The race to racism

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A recent commenter to one of my articles made the “stunning” observation that I was biased against people of color and, for that reason, he was never going to read my articles again! His rationale? Because within a certain arbitrary timeframe (as defined by him) I had excoriated OJ Simpson and Bill Cosby in separate articles.

What he’d missed is that between those articles I had similarly condemned five white people in a row. In other words, my problem wasn’t that I was always picking on black people, my problem was I had exceeded my quota.

This is of course patronizing nonsense. I call balls and strikes on everyone according to how they behave, period. If you murder two people or rape 64 women I’m going to call you out on it, just as, on the other hand, I frequently praise Barack Obama as the greatest president of the twenty first century. Race plays no part, and if it does then it’s not prejudice it’s patronisation.

Nevertheless, we are all so steeped in subtle racial biases that we can barely see straight. Decades of growing up in the midst of it makes it very hard to shake off. I am no exception. But I will not be condemned for racial prejudice where none exists. But I do take it as automatic that I am prejudiced in ways that are quite simply beyond my control. I can’t see past it.

This tendency has been documented by Harvard’s “implicit association test” (IAT). The vast majority of white people fail this test. Even some black people fail it as well. Malcolm Gladwell, from whom I found out about the test, famously failed it. We humans are imperfect vessels for judging our biases. (If you’ve never taken the IAT I urge you to do so. It can be found online and taken for free.)

All of which is to say, we humans, the imperfect vessels of prejudice adjudication, are quite probably about to be slammed by a tsunami of crudely overt racial bigotry in the next five years or so. The reason? Because candidates for Congress and other public offices are becoming more and more brazenly and overtly bigoted in order to impress Donald Trump and Trumpism.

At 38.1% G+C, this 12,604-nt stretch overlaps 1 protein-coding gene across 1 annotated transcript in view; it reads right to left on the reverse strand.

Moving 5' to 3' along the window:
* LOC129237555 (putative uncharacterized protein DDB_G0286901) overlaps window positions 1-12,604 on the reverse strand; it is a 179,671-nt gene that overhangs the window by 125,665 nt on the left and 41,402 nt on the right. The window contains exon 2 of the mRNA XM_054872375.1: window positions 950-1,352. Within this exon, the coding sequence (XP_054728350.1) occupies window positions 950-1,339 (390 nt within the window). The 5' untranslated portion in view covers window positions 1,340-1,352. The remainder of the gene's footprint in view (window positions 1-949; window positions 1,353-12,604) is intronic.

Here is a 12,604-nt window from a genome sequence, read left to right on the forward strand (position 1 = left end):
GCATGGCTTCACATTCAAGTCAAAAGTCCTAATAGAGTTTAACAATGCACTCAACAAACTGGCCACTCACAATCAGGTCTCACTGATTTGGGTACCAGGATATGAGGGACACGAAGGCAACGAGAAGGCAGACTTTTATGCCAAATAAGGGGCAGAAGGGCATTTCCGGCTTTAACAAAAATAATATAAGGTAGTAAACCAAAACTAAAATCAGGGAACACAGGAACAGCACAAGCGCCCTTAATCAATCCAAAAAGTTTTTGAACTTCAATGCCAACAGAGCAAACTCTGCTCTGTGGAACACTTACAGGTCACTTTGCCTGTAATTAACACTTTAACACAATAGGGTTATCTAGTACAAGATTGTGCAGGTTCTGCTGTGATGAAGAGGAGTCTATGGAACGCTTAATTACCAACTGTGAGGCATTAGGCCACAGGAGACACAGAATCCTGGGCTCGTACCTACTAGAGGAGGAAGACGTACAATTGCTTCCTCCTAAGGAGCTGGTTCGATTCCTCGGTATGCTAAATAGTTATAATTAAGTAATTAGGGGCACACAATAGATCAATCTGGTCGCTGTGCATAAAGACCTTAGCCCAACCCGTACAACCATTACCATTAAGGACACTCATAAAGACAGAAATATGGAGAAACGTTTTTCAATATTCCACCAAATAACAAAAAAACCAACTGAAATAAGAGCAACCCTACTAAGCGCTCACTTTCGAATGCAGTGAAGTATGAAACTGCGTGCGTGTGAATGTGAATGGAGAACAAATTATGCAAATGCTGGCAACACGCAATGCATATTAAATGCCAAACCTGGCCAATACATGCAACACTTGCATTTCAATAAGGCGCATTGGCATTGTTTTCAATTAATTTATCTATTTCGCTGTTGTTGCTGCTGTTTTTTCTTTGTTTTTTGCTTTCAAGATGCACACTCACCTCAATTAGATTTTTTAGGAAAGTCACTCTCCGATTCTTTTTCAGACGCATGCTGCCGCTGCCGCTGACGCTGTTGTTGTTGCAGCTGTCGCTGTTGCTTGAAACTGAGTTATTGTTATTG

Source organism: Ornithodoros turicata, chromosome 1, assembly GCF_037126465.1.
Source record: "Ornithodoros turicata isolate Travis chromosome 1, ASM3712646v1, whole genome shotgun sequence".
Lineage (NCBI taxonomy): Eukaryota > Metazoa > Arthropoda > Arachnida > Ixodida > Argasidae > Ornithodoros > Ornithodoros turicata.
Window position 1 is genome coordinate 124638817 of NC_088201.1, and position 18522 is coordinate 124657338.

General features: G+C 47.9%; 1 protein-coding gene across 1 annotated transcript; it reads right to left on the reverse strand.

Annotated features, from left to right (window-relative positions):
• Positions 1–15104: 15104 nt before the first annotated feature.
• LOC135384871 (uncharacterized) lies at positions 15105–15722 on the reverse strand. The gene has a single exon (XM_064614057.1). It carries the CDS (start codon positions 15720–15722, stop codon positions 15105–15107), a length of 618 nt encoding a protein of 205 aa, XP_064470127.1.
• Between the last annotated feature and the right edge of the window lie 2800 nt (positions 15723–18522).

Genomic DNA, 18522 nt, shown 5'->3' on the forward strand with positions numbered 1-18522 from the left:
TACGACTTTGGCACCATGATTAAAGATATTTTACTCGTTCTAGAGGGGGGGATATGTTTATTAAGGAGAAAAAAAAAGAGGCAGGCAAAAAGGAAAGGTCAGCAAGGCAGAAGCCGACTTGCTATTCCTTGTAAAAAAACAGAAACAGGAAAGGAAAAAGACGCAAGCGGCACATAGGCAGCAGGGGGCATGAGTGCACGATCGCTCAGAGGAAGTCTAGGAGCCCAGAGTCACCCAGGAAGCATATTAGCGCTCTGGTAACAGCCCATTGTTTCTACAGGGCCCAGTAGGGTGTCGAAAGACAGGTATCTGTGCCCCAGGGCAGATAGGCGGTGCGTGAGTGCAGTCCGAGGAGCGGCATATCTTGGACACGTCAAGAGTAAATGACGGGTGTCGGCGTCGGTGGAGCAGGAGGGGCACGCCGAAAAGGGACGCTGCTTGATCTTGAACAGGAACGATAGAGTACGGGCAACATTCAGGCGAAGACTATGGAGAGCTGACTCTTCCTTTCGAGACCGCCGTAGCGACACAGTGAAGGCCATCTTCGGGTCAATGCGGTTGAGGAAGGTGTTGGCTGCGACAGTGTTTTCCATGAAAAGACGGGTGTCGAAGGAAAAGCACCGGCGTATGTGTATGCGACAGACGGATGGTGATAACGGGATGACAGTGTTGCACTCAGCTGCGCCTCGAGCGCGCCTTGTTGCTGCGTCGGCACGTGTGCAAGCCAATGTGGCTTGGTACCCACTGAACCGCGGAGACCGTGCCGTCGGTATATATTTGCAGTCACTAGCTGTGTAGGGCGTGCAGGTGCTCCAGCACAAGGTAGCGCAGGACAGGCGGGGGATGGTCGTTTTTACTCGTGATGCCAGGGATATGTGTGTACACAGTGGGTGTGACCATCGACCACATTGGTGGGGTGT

I also expect a resurgence in the use and abuse of the ugliest word in the English language. You already know what word I mean. Expect to see candidates using it and getting away with it. No, not just getting away with it, prospering because of it. The race to racism has begun, and you can thank the largely silent Republican Party for making it possible. Republicans refuse to condemn bigotry when it’s practised by one of its own.

It is of course a natural consequence of trying to “Make America Great Again.” MAGA is nothing more than a dog whistle for bigotry, to “restore” the United States to the 1950s, when bigotry was overt and human rights were constantly and openly under threat. Tommy Tuberville’s recent racist remarks are another in a long series of mini-steps in that direction.


So 1950s-style racism is making a sickening comeback. We will all have to do our very best to counter this unspeakable trend despite our own shortcomings. With all the other horrors the last six years or so have brought us, this one, that carries with it some of the greatest evil, will be among our greatest challenges. And, as ever, ladies and gentlemen, brothers and sisters, comrades and friends, stay safe.

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